In Autumn 2020 we were delighted to partner with our first British manufacturer, a family-run mill in the Midlands, to produce our scrumptious wool jumpers. Using natural yarn, we ensure the fibres are of the highest quality to provide exceptional style, comfort and warmth. Wool is a fantastic yarn to work with, on top of being natural, its also renewable. A single sheep can grow four or five pounds of wool each year! They must be shorn at least once a year, otherwise can suffer from overheating, mobility and blindness.
We produce both small-batch British and Merino jumpers, with all wool responsibly-sourced from smallholders in both North Pennines, UK, or a single, family-run smallholding in Spain. They are machine made and checked by in-house knitters before they are dispatched up North.
Born to be worn and loved for years to come, our British-made woollie jumpers aren’t your average pure wool jumpers. They are a true delight in quality, style and supporting smallholder farmers and British manufacturers. There is a story behind each one, from the specific sheep the wool came from, the farmer (and its dogs) that reared it, to the process of dealing with the yarn and the fingers of each individual person involved in its journey that do the meticulous work along the way. Coming from a sheep farming family, my mission became so much more personal, I am excited to see our British manufacturing journey continue.
Our British wool woollies are crafted purely from that – British wool. It is sourced from responsible smallholders farming sheep flocks within the North Pennines. This is the northernmost section of the Pennine hill range which runs north-south through Northern England, lying between Carlisle and Darlington. An Area of Outstanding Natural Beauty (AONB), the North Pennines were designated for moorland scenery which has partly evolved from centuries of farming. This area, rich with its farming legacy, is defined by open heather moors, upland rivers, hay meadows and stone-built villages, a very quaint image to envisage. One of England’s biggest waterfalls, High Force, is found here too.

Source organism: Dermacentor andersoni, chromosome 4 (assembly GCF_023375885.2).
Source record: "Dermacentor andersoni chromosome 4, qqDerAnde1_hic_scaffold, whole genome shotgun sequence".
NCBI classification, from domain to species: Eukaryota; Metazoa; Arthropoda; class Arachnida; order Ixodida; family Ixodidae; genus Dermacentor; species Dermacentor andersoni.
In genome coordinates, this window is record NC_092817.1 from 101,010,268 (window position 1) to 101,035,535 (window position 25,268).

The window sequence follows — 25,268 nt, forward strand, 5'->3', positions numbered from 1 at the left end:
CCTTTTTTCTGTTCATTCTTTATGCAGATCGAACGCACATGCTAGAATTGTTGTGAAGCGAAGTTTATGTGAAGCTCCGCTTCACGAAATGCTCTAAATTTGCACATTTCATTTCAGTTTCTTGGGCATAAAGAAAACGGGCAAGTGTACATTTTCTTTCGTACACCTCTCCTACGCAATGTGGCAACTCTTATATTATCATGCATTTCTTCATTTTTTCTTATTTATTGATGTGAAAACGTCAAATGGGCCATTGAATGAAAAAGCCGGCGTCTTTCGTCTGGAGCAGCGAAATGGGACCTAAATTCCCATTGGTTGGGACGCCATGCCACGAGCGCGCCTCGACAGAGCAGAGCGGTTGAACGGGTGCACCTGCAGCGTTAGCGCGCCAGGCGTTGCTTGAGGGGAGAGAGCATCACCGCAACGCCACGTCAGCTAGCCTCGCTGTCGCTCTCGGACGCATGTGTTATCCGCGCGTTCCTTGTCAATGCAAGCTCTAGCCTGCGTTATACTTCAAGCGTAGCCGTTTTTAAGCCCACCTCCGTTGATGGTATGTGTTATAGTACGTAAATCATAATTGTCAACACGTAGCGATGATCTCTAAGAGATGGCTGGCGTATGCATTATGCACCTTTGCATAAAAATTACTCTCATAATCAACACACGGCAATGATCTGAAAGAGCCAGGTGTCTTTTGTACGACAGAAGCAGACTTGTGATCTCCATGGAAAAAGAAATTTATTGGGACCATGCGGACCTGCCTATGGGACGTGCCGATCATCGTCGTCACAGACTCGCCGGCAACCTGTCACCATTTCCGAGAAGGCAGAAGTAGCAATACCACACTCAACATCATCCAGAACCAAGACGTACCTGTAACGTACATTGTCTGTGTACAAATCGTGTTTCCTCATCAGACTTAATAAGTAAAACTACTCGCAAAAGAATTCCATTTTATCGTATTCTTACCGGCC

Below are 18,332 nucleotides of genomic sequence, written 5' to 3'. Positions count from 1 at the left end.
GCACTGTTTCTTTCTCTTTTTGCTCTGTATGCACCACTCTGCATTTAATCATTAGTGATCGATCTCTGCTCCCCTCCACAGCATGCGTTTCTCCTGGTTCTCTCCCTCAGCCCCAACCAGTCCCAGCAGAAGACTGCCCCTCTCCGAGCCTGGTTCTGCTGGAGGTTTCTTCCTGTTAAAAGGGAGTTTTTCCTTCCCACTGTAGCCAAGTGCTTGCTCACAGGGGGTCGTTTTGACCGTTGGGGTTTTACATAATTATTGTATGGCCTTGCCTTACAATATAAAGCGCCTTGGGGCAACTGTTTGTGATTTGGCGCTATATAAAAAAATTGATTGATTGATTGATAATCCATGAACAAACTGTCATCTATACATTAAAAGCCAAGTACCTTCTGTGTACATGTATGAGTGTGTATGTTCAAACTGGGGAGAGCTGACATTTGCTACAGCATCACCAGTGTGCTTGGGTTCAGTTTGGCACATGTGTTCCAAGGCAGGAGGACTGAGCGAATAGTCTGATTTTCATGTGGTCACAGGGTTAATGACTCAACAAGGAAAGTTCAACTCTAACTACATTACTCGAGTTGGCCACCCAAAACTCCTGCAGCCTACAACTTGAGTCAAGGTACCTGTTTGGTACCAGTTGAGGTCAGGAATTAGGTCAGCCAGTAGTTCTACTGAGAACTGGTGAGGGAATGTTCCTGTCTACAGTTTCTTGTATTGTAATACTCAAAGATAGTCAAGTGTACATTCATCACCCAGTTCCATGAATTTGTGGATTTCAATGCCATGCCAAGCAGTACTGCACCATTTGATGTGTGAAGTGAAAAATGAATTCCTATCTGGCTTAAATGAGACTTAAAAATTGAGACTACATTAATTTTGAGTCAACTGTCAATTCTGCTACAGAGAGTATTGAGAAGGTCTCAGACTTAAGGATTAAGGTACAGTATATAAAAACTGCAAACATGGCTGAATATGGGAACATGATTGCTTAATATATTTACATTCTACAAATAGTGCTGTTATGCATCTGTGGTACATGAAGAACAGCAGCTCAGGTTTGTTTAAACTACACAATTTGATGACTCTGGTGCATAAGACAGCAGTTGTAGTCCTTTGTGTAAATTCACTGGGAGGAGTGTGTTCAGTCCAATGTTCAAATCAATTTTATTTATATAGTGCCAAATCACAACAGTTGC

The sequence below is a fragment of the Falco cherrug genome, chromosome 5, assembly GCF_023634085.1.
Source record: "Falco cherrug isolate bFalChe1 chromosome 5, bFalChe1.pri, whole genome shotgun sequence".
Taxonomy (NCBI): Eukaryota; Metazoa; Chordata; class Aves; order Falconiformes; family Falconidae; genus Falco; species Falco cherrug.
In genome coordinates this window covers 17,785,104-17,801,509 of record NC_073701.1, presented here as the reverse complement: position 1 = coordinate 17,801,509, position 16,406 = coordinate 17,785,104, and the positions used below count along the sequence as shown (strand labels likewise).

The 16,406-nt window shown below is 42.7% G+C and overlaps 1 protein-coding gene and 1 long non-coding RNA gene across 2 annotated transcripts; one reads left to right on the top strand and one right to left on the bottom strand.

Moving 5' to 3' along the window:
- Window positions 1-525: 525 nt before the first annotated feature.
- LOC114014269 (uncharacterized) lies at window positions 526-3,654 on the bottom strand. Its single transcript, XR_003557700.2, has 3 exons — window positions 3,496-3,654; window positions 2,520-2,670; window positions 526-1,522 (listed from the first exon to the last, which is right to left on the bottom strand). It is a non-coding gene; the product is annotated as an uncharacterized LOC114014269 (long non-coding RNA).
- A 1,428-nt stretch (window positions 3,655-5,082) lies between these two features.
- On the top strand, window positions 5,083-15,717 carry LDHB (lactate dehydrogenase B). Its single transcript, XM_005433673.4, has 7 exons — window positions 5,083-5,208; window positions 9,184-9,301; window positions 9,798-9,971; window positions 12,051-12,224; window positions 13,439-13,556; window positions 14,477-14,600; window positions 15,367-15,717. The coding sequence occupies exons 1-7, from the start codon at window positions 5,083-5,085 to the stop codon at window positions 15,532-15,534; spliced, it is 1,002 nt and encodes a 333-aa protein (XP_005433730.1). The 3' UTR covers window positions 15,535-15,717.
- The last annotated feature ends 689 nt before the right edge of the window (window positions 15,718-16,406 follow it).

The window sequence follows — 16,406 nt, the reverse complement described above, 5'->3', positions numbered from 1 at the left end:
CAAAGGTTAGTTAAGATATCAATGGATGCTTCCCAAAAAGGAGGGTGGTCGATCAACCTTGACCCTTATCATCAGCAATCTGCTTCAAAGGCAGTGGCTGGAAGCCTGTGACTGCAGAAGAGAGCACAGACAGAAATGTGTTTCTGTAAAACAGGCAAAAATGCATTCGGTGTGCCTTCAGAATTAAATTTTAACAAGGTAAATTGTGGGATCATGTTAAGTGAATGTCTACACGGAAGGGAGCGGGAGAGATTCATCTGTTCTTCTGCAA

The family mill sources the wool locally from a long-established yarn spinner nestled in the Pennine Range, who work with farmers and a select few distribution centres to acquire the responsibly-sourced wool. There is a small chance wool from my family’s sheep flocks find themselves within our jumpers…eeek! A nice thought to reinforce my personal mission.
The sheep breeds most commonly providing our wool include Suffolks, Cheviots, Bluefaced Leicesters, Scottish Black Face and mules. The wool makes an estimated 452-mile journey from field to us in jumper form in Northumberland National Park.
Our merino woollies are made from pure merino wool. There are more than 200 varieties of sheep, but Merino sheep are exceptional. Searching for the highest quality wool to work with, we ended up in Spain with a family-run smallholding. Merino sheep were established in Spain with the first flock raised in 12th century. It was first used in the uniforms of soldiers and was a measure of wealth. Today, the wool is transported to the UK where our yarn spinner prepares it for making the jumpers in the same small, family-run mill.
Merino wool differs from British wool for its softness, taking up the characteristic fine, soft wool. It comes with unique properties which make it a desirable and sought-after material, because of its breathability. It is a supple and fine fabric, while at the same time provides warmth. The phenomenon of this natural fibres is its temperature regulating properties – a material capable of keeping you warm on the coldest of days as well as keeping you cool in heat. The wool of Merino sheep does not stop growing, in other words, if not shorn at least once annually, there would be flocks of Rapunzel sheep to deal with!